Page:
It has been reported that Baltimore Police Commissioner Michael Harrison agreed to support surveillance flights over Baltimore only to allow the resulting data to inform us whether the program will work or not. He added that his support is “not because we have any belief that it will work.” Mayor Bernard C. “Jack” Young voted in favor of the flights without comment. City Council President Brandon Scott and Comptroller Joan Pratt voted against the flights.
The ACLU of Maryland called the program “the technological equivalent of having the Baltimore Police Department follow every man, woman and child every time they go out the door.” Others, including the NAACP, questioned the constitutionality of this program, and a few years back this board called for the attorney general to issue an opinion on the constitutionality of these flights. Now the City Solicitor’s Office has opined that the proposal is constitutional, but to our knowledge it has not released its opinion.
Last week, the ACLU sued the Baltimore Police Department to stop the May launch of this program. The ACLU claims the program will violate privacy and erode community trust in the Baltimore Police Department, a commodity in very short supply these days.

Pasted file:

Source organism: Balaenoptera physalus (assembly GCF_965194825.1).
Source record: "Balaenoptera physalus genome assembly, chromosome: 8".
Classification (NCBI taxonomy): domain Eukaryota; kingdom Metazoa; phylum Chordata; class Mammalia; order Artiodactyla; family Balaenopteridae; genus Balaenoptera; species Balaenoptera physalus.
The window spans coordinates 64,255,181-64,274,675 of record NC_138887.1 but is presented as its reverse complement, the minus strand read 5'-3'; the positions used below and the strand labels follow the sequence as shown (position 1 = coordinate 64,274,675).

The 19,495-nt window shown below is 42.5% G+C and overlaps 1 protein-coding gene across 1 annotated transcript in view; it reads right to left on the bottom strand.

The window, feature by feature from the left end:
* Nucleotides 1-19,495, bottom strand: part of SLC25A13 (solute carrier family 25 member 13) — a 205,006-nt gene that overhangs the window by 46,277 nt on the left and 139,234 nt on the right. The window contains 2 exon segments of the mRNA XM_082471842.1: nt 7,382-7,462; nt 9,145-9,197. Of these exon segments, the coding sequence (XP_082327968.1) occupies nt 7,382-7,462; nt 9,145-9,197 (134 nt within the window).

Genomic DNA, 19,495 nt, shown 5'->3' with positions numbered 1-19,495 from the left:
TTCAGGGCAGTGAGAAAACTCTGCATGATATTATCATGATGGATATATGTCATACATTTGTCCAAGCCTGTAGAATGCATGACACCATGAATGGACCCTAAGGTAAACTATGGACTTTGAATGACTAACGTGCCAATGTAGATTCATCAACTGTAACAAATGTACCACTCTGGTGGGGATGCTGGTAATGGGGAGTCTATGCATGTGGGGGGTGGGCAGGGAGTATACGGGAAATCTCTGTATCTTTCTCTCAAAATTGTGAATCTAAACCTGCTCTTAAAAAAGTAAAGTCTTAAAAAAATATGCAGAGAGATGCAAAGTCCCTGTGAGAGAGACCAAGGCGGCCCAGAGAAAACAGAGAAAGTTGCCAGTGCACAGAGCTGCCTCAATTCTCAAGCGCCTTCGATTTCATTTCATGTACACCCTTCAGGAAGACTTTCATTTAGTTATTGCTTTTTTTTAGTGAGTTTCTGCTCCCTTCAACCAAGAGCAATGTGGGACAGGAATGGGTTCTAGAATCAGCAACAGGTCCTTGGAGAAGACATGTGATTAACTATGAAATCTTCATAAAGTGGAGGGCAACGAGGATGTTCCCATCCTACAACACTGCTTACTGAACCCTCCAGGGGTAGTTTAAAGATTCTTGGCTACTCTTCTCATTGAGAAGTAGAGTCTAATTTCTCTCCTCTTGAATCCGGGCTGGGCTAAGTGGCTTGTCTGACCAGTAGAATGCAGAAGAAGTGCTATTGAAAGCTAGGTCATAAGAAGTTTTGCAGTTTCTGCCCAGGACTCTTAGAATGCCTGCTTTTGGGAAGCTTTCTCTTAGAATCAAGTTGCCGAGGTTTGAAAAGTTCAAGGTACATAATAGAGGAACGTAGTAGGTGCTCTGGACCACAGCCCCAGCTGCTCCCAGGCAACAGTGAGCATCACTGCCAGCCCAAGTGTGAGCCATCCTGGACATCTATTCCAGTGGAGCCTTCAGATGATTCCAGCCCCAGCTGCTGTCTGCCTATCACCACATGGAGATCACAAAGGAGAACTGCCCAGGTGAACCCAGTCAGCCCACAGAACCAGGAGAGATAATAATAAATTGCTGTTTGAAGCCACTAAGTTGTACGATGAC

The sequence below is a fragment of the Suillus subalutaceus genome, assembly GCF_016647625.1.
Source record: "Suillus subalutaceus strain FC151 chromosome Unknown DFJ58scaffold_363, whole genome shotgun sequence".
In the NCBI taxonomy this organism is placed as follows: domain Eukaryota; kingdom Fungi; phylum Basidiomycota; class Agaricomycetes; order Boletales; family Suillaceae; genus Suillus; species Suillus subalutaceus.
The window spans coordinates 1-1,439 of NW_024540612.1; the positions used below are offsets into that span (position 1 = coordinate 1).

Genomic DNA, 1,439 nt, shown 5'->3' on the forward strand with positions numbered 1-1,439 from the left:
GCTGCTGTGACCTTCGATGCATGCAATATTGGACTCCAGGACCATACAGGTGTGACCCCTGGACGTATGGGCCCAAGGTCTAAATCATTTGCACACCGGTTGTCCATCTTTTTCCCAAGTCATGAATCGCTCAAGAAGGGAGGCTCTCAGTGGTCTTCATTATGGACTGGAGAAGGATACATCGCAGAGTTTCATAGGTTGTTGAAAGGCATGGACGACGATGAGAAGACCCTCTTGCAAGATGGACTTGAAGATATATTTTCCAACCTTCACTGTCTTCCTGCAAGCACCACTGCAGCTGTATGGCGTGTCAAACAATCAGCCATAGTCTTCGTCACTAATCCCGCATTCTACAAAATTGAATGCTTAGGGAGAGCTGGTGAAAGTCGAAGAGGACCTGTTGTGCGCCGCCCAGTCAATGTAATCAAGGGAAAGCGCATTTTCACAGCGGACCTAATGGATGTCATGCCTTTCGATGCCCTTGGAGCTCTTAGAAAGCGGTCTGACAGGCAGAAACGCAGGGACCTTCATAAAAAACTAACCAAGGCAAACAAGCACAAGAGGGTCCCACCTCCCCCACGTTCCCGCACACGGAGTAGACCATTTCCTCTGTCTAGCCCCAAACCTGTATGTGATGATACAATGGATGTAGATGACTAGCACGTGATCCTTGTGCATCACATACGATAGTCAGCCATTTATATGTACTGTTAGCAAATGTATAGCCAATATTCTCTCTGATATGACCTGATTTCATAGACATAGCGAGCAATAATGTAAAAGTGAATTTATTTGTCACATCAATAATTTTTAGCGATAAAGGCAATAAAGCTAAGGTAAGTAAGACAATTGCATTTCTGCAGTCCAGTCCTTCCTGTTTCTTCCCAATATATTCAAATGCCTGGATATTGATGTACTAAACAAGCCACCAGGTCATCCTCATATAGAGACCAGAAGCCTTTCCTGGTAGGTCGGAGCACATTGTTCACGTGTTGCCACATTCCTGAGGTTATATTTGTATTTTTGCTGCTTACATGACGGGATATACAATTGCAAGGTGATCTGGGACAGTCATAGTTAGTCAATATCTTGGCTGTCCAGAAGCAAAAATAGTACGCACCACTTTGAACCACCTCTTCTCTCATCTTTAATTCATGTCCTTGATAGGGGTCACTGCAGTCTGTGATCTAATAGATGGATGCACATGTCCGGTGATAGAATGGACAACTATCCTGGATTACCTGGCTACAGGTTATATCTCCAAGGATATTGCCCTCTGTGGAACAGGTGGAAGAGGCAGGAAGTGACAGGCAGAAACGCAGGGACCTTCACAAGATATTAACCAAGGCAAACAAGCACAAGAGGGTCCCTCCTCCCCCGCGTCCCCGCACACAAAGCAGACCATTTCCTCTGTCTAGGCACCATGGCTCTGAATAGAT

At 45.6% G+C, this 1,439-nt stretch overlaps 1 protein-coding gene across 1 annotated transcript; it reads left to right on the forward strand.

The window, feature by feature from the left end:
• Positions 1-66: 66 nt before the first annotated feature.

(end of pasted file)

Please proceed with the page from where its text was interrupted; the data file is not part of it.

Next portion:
While Harrison said the footage taken during the trial period would be used to investigate murders, nonfatal shootings and other violent crimes, the commissioner admitted that, while using prior aerial surveillance film footage, “I think there was only one crime of violence that arrived at some solvability.”
The results hardly appear to warrant the intrusion on the constitutional rights of Baltimore residents, and we call on the mayor to shut down this program. Or, at the very least, the city should waive its attorney-client privilege and require the City Solicitor’s Office to publish its opinion that the flights pass constitutional muster.
EDITORIAL ADVISORY BOARD MEMBERS
James B. Astrachan, Chair
James K. Archibald
Arthur F. Fergenson
Ericka N. King
Stephen Z. Meehan
C. William Michaels
Angela W. Russell
Debra G. Schubert
H. Mark Stichel
Vanessa Vescio (on leave)
The Daily Record Editorial Advisory Board is composed of members of the legal profession who serve voluntarily and are independent of The Daily Record. Through their ongoing exchange of views, members of the board attempt to develop consensus on issues of importance to the bench, bar and public. When their minds meet, unsigned opinions will result. When they differ, or if a conflict exists, majority views and the names of members who do not participate will appear. Members of the community are invited to contribute letters to the editor and/or columns about opinions expressed by the Editorial Advisory Board.